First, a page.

Hooked on Needles

Thursday, September 3, 2009

Recycle Old Pants into a Child's Art Smock - Tutorial

Do you recycle your old clothes, or just throw them away when you can no longer use them?

Many years ago, I worked part time at Sears which meant that I had to have either black or tan pants to wear to work. I had one favorite pair of pants that I wore every time I worked, thus wearing them out by the time I left that job after my younger children were born. The other day I was cleaning out my closet and pulling out clothes I had not worn in a long time so they could be donated, and I came across this pair of pants which was the perfect fabric for an art smock my son needed for art class this year. I just knew I could do something with the generous amount of good fabric still available from this pair of pants. So I took them down to my sewing room and got to work. Here's what I did...and you can do it too! Just follow along!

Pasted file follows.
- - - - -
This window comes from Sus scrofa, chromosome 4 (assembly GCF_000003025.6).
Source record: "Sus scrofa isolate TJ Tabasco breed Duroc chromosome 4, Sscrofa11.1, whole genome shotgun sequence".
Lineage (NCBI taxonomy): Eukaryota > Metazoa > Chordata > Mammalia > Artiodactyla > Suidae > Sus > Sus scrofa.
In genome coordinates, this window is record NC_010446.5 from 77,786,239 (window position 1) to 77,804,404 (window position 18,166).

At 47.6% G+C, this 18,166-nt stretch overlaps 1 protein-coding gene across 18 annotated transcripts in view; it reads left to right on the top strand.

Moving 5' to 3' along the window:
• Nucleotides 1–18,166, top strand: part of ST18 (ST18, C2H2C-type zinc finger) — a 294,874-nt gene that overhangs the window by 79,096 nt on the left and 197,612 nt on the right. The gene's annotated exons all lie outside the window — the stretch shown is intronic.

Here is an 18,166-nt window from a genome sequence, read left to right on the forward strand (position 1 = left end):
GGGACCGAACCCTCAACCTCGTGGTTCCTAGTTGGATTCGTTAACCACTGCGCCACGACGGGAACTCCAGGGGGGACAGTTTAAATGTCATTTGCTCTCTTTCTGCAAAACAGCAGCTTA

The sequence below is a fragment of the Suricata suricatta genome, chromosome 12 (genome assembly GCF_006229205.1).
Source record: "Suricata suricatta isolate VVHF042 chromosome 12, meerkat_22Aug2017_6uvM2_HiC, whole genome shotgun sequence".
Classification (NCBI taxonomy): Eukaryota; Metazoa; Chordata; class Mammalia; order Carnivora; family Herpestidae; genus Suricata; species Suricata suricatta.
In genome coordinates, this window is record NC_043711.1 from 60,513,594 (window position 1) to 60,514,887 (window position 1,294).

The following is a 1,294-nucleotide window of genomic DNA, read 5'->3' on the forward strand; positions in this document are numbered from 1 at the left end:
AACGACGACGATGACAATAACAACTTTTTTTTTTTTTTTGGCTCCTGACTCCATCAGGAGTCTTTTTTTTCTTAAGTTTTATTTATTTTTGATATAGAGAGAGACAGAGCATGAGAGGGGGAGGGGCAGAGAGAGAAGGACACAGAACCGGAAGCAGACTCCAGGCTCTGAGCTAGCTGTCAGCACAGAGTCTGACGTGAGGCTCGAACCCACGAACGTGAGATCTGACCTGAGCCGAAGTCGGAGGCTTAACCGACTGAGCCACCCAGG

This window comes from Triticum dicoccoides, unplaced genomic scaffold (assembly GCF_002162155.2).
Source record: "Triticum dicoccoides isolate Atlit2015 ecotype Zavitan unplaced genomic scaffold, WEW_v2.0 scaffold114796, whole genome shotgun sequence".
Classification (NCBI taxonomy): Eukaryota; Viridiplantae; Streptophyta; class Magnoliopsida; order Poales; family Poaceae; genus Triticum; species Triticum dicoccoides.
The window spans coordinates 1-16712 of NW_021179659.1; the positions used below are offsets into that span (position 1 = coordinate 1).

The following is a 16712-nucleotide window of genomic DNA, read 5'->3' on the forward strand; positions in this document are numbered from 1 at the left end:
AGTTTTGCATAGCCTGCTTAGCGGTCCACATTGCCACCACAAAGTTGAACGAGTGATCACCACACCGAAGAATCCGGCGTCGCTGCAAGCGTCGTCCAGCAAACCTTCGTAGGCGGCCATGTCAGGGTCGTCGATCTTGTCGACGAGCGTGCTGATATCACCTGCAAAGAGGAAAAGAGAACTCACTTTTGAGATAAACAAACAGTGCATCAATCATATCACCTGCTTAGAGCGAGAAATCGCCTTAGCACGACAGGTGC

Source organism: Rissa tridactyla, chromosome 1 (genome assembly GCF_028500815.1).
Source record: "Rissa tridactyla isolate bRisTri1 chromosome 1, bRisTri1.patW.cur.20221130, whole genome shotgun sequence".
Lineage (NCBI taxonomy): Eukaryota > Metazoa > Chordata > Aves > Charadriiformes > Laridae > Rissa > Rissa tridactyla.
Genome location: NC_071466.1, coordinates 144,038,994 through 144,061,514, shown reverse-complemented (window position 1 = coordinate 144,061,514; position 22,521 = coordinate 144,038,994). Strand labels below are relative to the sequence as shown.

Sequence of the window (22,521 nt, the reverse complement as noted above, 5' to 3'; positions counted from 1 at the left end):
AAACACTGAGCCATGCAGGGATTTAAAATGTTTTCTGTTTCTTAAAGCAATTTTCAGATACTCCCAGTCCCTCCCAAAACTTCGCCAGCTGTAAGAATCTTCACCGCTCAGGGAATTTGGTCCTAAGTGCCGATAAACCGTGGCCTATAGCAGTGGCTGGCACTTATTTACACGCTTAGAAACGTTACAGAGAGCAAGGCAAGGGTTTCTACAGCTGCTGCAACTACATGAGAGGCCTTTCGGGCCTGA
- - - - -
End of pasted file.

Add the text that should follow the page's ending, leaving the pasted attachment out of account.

Child's Art Smock TutorialI said an official good-bye to my favorite pair of work pants. They had served me well.

Child's Art Smock TutorialThen I proceeded to cut both legs off. (Don't look too closely at that piece of paper on my cutting mat. I was sketching ideas for my Halloween Apron Swap project!) My original intent was to make an apron type of smock for Sean, requiring only one leg of the pants. I would then use the other leg to make one for Grace who is not yet in school but of course thinks she has to have everything that her big brother has!

Child's Art Smock TutorialSo I began cutting the fabric just like I did with my recycled jeans aprons. I cut up the inside seam and folded both pant legs so the raw edges were even. With the hem end of the pant leg being the top of the smock, I marked the armhole curve with a pen. All this is just eyeballed, so you can hold it up to your model (mine was Sean!) and just estimate where this line should be.

Child's Art Smock TutorialThen I cut out the armhole through all layers of the fabric, thus cutting 4 armhole sections at one time.

This is when I got the idea that I really wanted this smock to have sleeves. Art class can be messy, and uniform shirts aren't cheap, so sleeves really would be a good idea if I could pull it off.